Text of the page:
On a sunny Saturday in June, geneticists, genetic counselors, professors, researchers and students gathered at the University of Connecticut to learn about a new scientific technology that has the world talking.
This technology has become the new star in genetic editing technologies (and will quite literally be in the plot of a new and upcoming “self-titled” television show with Jennifer Lopez); it’s called CRISPR.
The term CRISPR was coined in 2002, but scientists have only been using this technology since 2012. What has CRISPR been able to do? What has it contributed to research? With the technology affecting so many areas of science, UCONN’s event focused on it’s impact on imprinting disorders, discussed below...
CRISPR stands for Clustered Regularly-Interspaced Short Palindromic Repeats, but don’t get lost in the name. In short, CRISPR can “delete” and “replace” genes, which is referred to as ‘editing the genome’. But did you know that CRISPR can also modify the epigenome? The epigenome is the collection of DNA modification that does not change the DNA sequence, but rather affects the activity of genes, meaning which genes will be expressed and the rate of expression.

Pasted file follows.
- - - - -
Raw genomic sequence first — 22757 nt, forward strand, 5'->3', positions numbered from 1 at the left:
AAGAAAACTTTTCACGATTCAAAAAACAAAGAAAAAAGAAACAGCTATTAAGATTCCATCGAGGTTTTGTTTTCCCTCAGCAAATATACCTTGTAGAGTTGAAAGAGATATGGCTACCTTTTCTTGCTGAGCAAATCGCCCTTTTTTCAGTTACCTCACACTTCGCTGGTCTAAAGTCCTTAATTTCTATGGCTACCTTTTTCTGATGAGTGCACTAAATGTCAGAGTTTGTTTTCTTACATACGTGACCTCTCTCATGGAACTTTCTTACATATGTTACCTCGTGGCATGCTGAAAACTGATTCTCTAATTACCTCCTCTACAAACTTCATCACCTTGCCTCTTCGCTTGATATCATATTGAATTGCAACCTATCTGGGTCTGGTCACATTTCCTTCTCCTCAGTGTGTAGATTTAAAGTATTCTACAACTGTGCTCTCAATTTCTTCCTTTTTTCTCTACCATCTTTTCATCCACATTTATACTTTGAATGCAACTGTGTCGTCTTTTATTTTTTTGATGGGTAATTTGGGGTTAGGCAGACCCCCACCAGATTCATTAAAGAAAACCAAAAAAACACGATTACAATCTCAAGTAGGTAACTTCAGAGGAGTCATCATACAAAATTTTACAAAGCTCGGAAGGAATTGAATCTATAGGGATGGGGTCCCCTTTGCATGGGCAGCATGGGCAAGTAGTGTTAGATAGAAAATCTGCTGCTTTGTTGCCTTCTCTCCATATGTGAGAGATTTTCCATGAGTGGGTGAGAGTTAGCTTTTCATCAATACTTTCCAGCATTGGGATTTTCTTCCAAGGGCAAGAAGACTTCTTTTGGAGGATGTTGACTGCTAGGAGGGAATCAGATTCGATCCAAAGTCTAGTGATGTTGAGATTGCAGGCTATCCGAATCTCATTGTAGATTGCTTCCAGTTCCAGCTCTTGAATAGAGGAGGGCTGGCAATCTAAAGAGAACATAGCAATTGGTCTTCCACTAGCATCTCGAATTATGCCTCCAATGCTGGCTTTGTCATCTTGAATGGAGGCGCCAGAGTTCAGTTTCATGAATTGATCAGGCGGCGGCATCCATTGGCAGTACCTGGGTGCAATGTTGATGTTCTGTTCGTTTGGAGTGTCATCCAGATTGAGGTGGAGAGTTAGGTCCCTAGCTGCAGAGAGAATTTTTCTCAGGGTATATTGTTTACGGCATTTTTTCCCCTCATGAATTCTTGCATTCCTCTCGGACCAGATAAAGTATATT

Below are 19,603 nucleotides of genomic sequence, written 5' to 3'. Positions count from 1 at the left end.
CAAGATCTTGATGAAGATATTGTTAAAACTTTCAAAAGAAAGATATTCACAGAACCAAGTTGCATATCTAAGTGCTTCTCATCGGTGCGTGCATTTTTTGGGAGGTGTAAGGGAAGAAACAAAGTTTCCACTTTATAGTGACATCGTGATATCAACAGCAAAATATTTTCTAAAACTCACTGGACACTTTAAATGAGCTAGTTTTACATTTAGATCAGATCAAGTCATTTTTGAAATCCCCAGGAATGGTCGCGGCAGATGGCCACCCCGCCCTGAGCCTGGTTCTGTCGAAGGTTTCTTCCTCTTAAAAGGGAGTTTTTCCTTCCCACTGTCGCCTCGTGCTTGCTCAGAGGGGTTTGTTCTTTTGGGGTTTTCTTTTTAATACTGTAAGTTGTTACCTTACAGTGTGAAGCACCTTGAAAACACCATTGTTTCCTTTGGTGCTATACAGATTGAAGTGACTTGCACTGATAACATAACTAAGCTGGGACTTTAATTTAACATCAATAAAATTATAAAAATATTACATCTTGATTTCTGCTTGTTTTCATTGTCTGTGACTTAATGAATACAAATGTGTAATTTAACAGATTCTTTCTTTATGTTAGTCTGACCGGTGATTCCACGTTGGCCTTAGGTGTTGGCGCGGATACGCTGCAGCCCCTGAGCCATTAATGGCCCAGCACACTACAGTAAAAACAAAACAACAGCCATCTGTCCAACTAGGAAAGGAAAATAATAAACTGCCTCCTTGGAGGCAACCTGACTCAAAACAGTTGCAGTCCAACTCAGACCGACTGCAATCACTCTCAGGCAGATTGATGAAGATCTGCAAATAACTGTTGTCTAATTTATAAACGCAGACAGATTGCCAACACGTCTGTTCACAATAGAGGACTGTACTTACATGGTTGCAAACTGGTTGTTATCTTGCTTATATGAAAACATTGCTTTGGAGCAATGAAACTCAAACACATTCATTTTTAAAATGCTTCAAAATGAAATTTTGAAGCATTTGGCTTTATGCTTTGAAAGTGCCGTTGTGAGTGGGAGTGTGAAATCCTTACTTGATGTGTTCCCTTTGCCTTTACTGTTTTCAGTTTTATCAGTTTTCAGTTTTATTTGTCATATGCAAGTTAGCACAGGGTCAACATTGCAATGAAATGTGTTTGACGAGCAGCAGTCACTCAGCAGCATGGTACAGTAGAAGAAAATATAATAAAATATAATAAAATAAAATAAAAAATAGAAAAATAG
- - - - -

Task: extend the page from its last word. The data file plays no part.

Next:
Think of the genome (DNA) as a piano with the piano keys representing genes. Editing the genome would be like taking a key out or replacing one. Whereas modifying the epigenome would be like changing which notes are actually being played and how often they are being played. CRISPR technology can now accomplish both methods of editing. For a more complete explanation of how this technology works, check out our blog post, CRISPR Technology Explained.
Chris Stoddard, who operates the Human Genome Editing Core at UCONN Health, elaborates on how these two different CRISPR editing methods work,
“[In genome editing] CRISPR [Cas-9 proteins] are directing a double stranded break in the DNA, this stimulates a repair pathway. If we include DNA into this system it will use it as a template to repair this double stranded break. [To modify the epigenome] you mutate two domains in the CRISPR-Cas9 protein, it becomes ‘dead’ Cas9 and won’t cut the DNA anymore. The guide RNA is like the GPS and tells the Cas9 protein where to go. In the truck of the Cas9 protein will be the cargo, the effector proteins, which will do the work on the epigenome. You can recruit proteins to activate or silence genes.”